A Legal Separation is a formal separation that can include a Parenting Plan (if minor children are involved), and a Settlement Agreement (how are the marital assets and debts to be divided). This type of separation is formally filed with the courts and a judgment is signed by a judge awarding each spouse their just and proper division of marital property and parenting time. The courts view this division as final, yet the couple is still “married”. There are several reasons why couples may file for legal separation.

Q. What happens when one spouse does not adhere to the Therapeutic Separation Agreement?
A. For a Therapeutic Separation to be effective, both parties must agree to participate in the process and adhere to any agreements the parties make. If you are using mediation for your Therapeutic Separation process, the mediator can help each party hold to their agreement by regular connection or check-ins. Having a neutral party serve as the “accountability” person in a Therapeutic Separation is extremely helpful. A neutral party (i.e. mediator, counselor, coach, etc.) is invaluable during the separation process to help each party remain on track and uphold their part of the agreement. Using a neutral party also alleviates the need for one spouse to hold the other spouse accountable. That can often lead to further conflicts. Either spouse can decide to exit the Therapeutic Separation process if they feel it is no longer working or moving in a positive direction towards reconciliation.

Q. How does a Therapeutic Separation affect children?
A. It is important that couples with minor children living in the home be a top priority when considering a Therapeutic Separation. When deciding on a parenting schedule during the time of separation, parents should make decisions on what is in the best interest of their children. Having children go back and forth between residences can be challenging for children, so parents should consider the least number of transitions when creating their parenting plan. Some parents decide on a “nesting” parenting plan. Nesting is a co-parenting arrangement where the children remain in the residential home and the parents alternate spending their scheduled parenting time in the residential home while the other parent finds an alternative place to stay. Parents either rent a small apartment or live with family or friends when it is not their scheduled parenting time in the marital home.

When considering “what” to tell the children about the decision to separate, it is always best to be honest when sharing information with children and keeping the discussion age-appropriate. Let the children know that you are working on making your marriage better and together you decided to take some time apart to help you both work on getting back together. Parents should reinforce to their children that this is an “adult” issue and that they (the children) are not at fault for the decision you as their parents made to separate. Children need to be reassured that their parents still love each other and love them – and this will not change even though their parents are separating for a brief time. It is also important to let the children know the planned length of the separation – again to reassure them this is not a permanent plan (i.e. divorce).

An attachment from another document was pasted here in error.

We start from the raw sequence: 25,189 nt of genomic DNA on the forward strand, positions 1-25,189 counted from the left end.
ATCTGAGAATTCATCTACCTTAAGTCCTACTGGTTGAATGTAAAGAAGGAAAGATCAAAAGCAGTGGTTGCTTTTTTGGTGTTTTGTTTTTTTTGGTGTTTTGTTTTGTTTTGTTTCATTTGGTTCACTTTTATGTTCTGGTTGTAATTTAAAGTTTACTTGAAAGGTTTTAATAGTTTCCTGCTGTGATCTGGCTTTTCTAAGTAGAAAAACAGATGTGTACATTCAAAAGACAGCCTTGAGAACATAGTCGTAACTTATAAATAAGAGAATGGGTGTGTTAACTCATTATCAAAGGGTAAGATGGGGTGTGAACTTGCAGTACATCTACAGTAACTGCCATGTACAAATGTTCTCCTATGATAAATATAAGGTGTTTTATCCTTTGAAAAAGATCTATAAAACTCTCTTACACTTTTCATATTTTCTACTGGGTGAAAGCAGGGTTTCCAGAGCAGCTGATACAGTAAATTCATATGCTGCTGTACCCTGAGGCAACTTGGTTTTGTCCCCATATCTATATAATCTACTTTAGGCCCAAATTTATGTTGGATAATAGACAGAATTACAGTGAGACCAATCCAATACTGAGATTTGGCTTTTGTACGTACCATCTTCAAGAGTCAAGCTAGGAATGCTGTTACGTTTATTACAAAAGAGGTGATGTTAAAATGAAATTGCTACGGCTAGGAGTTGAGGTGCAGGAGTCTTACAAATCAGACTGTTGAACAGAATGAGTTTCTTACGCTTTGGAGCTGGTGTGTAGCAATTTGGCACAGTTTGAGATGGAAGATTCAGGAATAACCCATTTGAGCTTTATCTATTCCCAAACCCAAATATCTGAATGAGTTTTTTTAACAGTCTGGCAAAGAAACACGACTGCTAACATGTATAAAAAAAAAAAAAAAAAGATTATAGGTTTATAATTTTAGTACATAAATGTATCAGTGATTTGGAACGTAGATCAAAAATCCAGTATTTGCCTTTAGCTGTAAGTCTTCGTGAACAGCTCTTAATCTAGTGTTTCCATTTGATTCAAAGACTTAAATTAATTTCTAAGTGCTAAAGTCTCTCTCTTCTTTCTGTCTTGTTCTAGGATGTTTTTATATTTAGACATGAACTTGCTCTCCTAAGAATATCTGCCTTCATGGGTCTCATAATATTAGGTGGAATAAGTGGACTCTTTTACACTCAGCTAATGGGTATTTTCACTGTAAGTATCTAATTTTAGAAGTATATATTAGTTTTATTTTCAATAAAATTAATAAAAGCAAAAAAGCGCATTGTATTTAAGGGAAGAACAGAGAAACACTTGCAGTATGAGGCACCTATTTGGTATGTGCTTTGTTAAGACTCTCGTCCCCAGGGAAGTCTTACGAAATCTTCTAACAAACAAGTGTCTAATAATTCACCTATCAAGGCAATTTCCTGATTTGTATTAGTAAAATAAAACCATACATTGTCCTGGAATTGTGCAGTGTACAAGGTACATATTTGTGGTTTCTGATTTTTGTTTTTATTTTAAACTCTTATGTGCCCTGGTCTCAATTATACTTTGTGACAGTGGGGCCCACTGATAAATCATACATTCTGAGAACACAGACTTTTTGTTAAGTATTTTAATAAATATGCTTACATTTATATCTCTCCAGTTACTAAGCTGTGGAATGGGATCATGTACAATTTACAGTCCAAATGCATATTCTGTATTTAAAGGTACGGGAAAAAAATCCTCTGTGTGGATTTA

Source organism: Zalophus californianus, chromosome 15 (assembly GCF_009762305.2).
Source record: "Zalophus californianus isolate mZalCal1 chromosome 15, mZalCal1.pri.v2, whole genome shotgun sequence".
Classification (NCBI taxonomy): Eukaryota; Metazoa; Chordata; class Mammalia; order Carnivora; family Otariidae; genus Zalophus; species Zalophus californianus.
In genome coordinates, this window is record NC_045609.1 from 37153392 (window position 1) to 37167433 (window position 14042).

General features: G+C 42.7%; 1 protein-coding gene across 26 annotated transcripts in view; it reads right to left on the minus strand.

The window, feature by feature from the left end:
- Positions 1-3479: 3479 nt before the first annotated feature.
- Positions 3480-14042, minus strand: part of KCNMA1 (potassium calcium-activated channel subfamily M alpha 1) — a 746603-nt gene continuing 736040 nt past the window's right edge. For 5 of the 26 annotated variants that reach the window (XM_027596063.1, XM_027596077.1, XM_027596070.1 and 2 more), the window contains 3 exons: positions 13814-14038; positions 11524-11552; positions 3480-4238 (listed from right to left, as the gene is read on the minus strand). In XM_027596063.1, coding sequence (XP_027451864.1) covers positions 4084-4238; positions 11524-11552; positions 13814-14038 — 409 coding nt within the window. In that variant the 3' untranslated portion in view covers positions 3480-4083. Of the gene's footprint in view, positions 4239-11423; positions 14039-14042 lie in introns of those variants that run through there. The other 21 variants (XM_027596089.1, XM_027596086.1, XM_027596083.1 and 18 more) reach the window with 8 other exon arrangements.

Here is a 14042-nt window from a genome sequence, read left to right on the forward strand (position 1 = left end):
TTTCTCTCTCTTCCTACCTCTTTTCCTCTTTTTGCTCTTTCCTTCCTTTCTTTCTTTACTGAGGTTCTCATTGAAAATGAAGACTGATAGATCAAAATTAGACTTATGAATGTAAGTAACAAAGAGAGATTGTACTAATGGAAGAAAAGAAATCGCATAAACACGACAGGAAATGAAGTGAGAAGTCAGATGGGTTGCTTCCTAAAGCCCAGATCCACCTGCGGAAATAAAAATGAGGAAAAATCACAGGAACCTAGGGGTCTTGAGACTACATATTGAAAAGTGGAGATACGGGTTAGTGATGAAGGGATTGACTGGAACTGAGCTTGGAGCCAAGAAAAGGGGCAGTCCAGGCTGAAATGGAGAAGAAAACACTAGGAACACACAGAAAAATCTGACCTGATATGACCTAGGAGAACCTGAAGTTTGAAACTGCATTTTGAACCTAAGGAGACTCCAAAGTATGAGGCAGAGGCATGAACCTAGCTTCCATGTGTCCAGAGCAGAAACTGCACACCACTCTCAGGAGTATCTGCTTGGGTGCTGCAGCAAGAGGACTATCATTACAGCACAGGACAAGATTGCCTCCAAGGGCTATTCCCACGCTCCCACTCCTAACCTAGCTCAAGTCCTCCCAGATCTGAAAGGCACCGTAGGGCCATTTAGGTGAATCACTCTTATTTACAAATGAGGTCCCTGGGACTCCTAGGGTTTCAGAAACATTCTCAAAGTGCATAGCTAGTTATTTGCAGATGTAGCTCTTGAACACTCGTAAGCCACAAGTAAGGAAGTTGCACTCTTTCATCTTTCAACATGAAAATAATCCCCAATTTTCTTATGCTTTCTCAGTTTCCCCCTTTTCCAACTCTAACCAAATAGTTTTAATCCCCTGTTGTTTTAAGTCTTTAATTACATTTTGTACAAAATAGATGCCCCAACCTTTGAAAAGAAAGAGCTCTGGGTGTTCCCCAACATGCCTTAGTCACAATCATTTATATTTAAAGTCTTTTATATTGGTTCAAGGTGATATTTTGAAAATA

Q. Is marriage therapy a part of a Therapeutic Separation?
A. Marriage therapy is typically not a part of the initial Therapeutic Separation process, however, if both parties have individual therapists and have a marriage therapist at the time of the separation, then this can continue. The goal of the Therapeutic Separation is to allow individual work to be done in therapy which allows for more effective marriage therapy. If you are using a neutral party (i.e. mediator, coach, etc.) to help you through the separation process, then this person becomes the liaison between all parties involved (a couple’s support team) including individual therapists (one for each spouse), marriage therapist, and/or another neutral accountability party (i.e. mentor, coach, etc.). The neutral party can communicate with the support team regularly so that the work being done continues to focus on the major goals the couple has set. Having a support team all on the same page during the separation time ensures the couple has support to help reach their goal of reconciliation.

So, if you are looking for a way to heal your marriage, making it healthier than it is now, then a Therapeutic Separation may be just the option you and your spouse need. If having someone who can help you create a separation agreement, provide you with tips and strategies for better communication and conflict resolution, coordinate, and collaborate with other professionals to help you reach your goals, then a mediator may be the answer. At Genesis Divorce and Family Center, we help guide couples to find a healthy and peaceful marriage. We can help you identify your therapists and clarify your goals. We can provide assessments, along with your therapists, to set you goals for the next six months with benchmarks along the way so you can begin training for a healthy and peaceful marriage.